Social Connections

When you have social connections with others, you reduce the impact of stress in your life.

Have you ever noticed that resilient people rely on others to help them thrive during trying times? A sense of belonging contributes to a happy, healthy and rewarding life. Relationships with nurturing, safe and trusted people will build your resilience.

Socially connected people tend to have:

  • Strong family ties
  • A wide circle of friends
  • Affiliation with religious/spiritual groups
  • Experience as a volunteer
  • Engagement in their communities

You may wonder — who has the time to do all that? You don’t need a huge network to enjoy social support. The key is to nurture relationships with positive and compassionate people. These are the people in your life who accept your vulnerability when the going gets tough. Often great listeners, they respect your boundaries and share their truth. You can count on them. Relationships based on trust give you purpose and meaning, and amp up your happiness.

The Harvard Study of Adult Development has researched happiness for 75 years. Studies showed that people often assumed that wealth and fame were the keys to happiness. However, those who fared best were people who leaned into relationships with family, friends and community. Their social networks shaped their personal and professional lives.

Some people find it difficult to make and maintain these social connections. Sometimes social relationships are lost due to retirement, moving or the death of a loved one. That doesn’t mean we can’t find and form new relationships.

How do we build relationships & make social connections?

  • Pick one thing to do this week!
  • Reach out to a family member or friend you haven’t spoken to in months or years
  • Volunteer to meet with a senior citizen who has minimal social contact
  • Say “I love you” instead of just rushing out the door to work or school in the morning
  • Set up a date night with someone you care about
  • Volunteer with other people to enrich your community
  • Connect lonely youth to caring adults in the community
  • Reach out to your neighbors, if only to stop and chat at a mailbox
  • Take a vacation from electronic devices and look people in the eye
  • Watch your self-talk and decrease negative comments
  • Join a book club
  • Consider joining a support group to meet others with similar challenges
  • Take a class or join a new activity where you can interact with new people
  • See if your library has community events
  • Gather organizations together for a conversation about leveraging mental health resources in your community; share local stories of resilience.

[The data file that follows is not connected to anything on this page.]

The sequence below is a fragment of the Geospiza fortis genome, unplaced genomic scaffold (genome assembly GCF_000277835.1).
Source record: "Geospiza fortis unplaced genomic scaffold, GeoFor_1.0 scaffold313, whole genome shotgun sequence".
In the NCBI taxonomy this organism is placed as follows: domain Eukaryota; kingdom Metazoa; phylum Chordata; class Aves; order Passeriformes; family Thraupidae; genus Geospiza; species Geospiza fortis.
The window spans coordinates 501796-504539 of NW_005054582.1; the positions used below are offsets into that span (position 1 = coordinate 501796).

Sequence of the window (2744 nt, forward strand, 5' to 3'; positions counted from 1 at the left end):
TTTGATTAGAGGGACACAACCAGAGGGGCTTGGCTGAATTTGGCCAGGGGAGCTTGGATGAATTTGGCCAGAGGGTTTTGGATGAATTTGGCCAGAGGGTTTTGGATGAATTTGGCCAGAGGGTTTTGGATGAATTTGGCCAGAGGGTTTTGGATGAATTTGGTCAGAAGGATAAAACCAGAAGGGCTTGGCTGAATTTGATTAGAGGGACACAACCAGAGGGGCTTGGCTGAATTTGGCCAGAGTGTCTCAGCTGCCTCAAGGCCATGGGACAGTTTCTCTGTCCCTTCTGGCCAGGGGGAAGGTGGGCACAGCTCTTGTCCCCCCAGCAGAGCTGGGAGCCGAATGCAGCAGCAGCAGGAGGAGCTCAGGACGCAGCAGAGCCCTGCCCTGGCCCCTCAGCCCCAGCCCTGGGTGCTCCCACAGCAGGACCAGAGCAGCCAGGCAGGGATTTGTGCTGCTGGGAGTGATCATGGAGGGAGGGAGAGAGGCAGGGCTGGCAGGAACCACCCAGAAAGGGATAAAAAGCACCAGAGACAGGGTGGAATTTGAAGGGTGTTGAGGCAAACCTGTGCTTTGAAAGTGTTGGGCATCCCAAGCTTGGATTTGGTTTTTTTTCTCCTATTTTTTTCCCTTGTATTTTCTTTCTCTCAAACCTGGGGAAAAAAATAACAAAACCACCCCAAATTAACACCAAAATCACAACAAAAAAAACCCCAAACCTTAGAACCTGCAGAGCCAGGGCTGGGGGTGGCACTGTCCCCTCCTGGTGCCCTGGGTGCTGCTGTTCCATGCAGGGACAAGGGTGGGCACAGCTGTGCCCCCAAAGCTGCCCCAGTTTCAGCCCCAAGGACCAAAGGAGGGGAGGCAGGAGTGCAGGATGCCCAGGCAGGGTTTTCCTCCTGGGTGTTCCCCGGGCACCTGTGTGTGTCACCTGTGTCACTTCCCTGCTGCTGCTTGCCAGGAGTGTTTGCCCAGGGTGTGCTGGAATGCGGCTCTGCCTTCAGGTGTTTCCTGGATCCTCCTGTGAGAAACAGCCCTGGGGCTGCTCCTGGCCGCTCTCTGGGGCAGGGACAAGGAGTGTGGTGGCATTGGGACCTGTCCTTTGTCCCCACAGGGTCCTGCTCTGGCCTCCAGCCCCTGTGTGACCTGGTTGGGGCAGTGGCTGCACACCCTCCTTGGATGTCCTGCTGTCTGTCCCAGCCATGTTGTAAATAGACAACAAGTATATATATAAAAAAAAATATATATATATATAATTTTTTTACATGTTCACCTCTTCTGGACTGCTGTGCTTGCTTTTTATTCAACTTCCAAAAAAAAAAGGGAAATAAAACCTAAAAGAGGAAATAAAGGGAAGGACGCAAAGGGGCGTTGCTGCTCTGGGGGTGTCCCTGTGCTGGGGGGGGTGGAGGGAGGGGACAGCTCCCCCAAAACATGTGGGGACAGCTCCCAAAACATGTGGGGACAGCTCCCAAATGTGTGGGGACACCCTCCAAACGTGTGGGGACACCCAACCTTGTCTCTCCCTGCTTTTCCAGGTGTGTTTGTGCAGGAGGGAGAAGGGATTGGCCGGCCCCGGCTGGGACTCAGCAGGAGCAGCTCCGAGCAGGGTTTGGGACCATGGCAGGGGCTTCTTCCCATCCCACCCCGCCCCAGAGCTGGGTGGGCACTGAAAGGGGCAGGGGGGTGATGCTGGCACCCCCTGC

Some great tips

  • Not everyone has one person to confide in. You can foster different relationships for various kinds of support.
  • If you’re there for others, they more than likely will be there for you. Use Random Acts of Kindness and Gratitude Letters to open doors.
  • Digital devices help keep us in touch with people across the country. Many grandparents video chat with grandchildren on a regular basis. Remember that face-to-face communication is often the best!
  • It takes time to nurture new relationships. They don’t happen overnight.
  • If you’re anxious about interacting with others, consider talking with a therapist. Find someone with specialized social skills training.


Those more connected to family, friends and their communities are happier, healthier and live longer. Being socially active and having satisfying relationships can result in:

  • Above average levels of happiness
  • Lower levels of depression and anxiety
  • Higher resiliency across stressful events and environments
  • Lower blood pressure
  • Better immune response
  • Decreased levels of stress hormones
  • Diminished pain
  • Sharper memory

Isolation is not good for our health. At some time during their lifetime, 40 percent of people are lonely. Loneliness can get in the way of mental functioning, sleep and well-being.

A 2016 study showed that people who had greater levels of social support enjoyed better mental health. It also showed that negative social relationships were associated with poorer physical health.

People who were most satisfied in their relationships at age 50 were the happiest at age 80!